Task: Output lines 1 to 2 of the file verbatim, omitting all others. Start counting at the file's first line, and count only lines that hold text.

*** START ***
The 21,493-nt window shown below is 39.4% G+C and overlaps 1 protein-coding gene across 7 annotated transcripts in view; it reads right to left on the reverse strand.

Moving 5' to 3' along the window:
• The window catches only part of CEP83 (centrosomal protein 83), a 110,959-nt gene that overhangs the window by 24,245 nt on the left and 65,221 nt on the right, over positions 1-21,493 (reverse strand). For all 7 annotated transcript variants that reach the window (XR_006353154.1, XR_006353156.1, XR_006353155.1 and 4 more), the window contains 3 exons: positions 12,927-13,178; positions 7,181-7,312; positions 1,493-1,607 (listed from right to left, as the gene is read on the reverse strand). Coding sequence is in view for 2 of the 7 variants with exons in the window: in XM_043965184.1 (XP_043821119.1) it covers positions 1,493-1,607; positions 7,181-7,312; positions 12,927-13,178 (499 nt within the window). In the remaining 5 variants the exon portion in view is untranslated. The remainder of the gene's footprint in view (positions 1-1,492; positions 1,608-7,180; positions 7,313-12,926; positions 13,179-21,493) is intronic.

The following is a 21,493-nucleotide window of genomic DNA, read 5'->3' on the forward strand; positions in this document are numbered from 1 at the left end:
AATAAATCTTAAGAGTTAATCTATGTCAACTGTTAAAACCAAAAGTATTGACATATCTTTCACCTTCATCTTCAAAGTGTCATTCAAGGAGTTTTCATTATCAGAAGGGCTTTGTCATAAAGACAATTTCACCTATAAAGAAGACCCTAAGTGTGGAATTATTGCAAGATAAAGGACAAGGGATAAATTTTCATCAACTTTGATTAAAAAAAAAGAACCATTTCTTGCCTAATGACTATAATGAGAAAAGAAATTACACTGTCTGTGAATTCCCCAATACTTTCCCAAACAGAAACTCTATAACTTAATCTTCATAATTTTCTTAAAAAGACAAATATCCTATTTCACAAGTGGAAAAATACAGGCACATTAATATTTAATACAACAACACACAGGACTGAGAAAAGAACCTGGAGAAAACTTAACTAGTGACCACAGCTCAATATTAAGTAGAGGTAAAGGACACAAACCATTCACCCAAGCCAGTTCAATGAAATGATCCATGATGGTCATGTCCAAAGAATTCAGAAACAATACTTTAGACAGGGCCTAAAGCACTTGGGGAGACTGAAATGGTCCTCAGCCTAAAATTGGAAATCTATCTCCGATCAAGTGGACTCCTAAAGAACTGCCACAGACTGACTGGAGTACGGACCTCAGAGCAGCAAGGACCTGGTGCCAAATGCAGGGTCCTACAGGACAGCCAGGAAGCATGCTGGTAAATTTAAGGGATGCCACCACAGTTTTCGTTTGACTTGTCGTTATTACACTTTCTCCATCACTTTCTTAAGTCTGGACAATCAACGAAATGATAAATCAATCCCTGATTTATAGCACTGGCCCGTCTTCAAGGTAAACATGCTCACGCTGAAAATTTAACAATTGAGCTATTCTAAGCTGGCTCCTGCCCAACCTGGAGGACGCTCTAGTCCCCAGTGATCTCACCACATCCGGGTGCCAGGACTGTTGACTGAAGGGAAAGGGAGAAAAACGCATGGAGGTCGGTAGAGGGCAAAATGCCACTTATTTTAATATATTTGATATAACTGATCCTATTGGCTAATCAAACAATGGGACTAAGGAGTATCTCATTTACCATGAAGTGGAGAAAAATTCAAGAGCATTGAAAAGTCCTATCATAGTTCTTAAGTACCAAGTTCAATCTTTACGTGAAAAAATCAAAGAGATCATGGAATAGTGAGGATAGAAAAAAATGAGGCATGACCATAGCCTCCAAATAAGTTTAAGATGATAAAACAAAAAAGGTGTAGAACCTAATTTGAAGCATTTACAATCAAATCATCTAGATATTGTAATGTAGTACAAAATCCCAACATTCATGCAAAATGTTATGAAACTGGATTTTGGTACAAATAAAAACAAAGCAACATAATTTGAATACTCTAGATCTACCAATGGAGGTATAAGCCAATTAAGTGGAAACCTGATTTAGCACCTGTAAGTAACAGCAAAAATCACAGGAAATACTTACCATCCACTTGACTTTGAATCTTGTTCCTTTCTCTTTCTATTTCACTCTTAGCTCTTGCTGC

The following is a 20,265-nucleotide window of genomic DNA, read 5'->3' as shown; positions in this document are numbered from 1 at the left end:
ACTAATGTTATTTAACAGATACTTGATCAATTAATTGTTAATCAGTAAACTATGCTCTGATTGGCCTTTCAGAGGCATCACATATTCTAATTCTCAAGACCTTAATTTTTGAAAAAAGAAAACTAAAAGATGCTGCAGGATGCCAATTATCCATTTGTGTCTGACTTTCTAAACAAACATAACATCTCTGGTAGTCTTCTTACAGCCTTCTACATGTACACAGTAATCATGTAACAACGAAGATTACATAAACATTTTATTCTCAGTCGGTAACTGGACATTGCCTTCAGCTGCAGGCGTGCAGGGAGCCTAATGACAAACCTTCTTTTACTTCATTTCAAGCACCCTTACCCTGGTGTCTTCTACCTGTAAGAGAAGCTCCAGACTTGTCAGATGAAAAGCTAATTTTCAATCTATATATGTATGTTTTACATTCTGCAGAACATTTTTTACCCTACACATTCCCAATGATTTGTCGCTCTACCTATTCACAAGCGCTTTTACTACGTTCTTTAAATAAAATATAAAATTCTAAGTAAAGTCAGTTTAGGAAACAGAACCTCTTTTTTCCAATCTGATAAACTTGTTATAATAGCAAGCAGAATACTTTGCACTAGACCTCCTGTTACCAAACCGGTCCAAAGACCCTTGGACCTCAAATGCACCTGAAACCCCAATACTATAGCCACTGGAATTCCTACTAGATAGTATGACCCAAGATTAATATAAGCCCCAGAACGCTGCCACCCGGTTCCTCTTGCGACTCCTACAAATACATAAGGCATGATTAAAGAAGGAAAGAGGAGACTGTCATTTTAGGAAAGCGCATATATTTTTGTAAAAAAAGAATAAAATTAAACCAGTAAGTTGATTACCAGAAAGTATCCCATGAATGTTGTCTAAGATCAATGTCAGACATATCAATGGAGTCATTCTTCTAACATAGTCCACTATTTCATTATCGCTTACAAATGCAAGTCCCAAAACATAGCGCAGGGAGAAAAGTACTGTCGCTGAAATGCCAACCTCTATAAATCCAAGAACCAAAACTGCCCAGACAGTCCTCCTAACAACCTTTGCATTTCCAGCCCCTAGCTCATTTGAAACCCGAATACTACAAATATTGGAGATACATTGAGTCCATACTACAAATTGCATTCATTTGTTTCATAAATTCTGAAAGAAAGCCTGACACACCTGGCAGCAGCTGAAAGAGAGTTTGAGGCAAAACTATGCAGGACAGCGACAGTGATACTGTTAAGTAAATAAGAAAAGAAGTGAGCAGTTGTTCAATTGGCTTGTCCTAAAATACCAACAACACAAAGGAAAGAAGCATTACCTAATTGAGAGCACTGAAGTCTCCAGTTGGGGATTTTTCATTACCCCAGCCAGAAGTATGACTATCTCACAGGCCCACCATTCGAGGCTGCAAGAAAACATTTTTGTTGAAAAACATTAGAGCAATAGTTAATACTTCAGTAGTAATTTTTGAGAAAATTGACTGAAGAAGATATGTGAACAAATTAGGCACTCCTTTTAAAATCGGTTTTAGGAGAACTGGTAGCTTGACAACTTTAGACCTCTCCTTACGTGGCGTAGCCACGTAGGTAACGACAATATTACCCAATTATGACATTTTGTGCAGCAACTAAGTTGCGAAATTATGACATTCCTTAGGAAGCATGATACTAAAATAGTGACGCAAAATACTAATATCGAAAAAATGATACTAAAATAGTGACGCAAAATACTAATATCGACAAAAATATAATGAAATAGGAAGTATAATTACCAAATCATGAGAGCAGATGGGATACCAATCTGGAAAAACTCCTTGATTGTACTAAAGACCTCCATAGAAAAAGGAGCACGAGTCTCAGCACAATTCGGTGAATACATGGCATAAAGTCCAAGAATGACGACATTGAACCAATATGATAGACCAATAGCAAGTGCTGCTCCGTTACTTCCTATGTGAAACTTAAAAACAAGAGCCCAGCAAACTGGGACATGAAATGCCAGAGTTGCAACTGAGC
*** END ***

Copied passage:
The 21,493-nt window shown below is 39.4% G+C and overlaps 1 protein-coding gene across 7 annotated transcripts in view; it reads right to left on the reverse strand.

Moving 5' to 3' along the window: